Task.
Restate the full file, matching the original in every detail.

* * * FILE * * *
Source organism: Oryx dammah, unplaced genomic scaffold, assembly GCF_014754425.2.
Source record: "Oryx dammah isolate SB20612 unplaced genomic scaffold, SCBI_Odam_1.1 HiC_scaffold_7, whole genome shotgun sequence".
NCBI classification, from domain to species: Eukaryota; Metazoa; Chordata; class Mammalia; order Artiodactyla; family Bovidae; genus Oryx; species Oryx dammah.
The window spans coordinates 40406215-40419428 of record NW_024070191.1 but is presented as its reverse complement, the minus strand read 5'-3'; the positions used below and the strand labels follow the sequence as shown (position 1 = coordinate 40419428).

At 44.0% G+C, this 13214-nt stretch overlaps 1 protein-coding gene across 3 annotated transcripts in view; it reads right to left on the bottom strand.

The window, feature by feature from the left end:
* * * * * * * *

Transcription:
Source organism: Oryx dammah, unplaced genomic scaffold, assembly GCF_014754425.2.
Source record: "Oryx dammah isolate SB20612 unplaced genomic scaffold, SCBI_Odam_1.1 HiC_scaffold_7, whole genome shotgun sequence".
NCBI classification, from domain to species: Eukaryota; Metazoa; Chordata; class Mammalia; order Artiodactyla; family Bovidae; genus Oryx; species Oryx dammah.
The window spans coordinates 40406215-40419428 of record NW_024070191.1 but is presented as its reverse complement, the minus strand read 5'-3'; the positions used below and the strand labels follow the sequence as shown (position 1 = coordinate 40419428).

At 44.0% G+C, this 13214-nt stretch overlaps 1 protein-coding gene across 3 annotated transcripts in view; it reads right to left on the bottom strand.

The window, feature by feature from the left end: